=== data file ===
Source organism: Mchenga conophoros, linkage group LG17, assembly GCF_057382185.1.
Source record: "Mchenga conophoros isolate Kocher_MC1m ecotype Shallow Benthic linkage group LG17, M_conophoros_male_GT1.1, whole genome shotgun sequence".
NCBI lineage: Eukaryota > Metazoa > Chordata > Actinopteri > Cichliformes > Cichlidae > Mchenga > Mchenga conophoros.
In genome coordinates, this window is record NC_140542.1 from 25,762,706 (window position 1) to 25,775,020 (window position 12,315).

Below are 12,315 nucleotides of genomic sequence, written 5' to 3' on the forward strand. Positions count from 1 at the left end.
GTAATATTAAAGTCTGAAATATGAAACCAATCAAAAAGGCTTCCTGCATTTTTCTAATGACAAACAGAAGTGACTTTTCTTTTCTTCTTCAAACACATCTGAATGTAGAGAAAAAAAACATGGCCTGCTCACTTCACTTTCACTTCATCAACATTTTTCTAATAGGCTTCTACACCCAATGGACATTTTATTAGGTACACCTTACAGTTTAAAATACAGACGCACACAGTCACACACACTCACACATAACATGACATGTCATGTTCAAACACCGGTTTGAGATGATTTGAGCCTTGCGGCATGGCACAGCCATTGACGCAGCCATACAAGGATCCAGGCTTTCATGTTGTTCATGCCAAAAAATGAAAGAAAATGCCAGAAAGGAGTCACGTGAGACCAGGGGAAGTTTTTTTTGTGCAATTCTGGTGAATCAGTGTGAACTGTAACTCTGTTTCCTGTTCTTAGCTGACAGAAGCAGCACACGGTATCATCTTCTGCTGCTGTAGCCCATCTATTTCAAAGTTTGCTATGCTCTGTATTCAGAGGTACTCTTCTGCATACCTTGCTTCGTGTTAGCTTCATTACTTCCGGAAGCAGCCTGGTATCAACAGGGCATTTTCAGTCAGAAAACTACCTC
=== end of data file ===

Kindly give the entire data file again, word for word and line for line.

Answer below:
Source organism: Mchenga conophoros, linkage group LG17, assembly GCF_057382185.1.
Source record: "Mchenga conophoros isolate Kocher_MC1m ecotype Shallow Benthic linkage group LG17, M_conophoros_male_GT1.1, whole genome shotgun sequence".
NCBI lineage: Eukaryota > Metazoa > Chordata > Actinopteri > Cichliformes > Cichlidae > Mchenga > Mchenga conophoros.
In genome coordinates, this window is record NC_140542.1 from 25,762,706 (window position 1) to 25,775,020 (window position 12,315).

Below are 12,315 nucleotides of genomic sequence, written 5' to 3' on the forward strand. Positions count from 1 at the left end.
GTAATATTAAAGTCTGAAATATGAAACCAATCAAAAAGGCTTCCTGCATTTTTCTAATGACAAACAGAAGTGACTTTTCTTTTCTTCTTCAAACACATCTGAATGTAGAGAAAAAAAACATGGCCTGCTCACTTCACTTTCACTTCATCAACATTTTTCTAATAGGCTTCTACACCCAATGGACATTTTATTAGGTACACCTTACAGTTTAAAATACAGACGCACACAGTCACACACACTCACACATAACATGACATGTCATGTTCAAACACCGGTTTGAGATGATTTGAGCCTTGCGGCATGGCACAGCCATTGACGCAGCCATACAAGGATCCAGGCTTTCATGTTGTTCATGCCAAAAAATGAAAGAAAATGCCAGAAAGGAGTCACGTGAGACCAGGGGAAGTTTTTTTTGTGCAATTCTGGTGAATCAGTGTGAACTGTAACTCTGTTTCCTGTTCTTAGCTGACAGAAGCAGCACACGGTATCATCTTCTGCTGCTGTAGCCCATCTATTTCAAAGTTTGCTATGCTCTGTATTCAGAGGTACTCTTCTGCATACCTTGCTTCGTGTTAGCTTCATTACTTCCGGAAGCAGCCTGGTATCAACAGGGCATTTTCAGTCAGAAAACTACCTC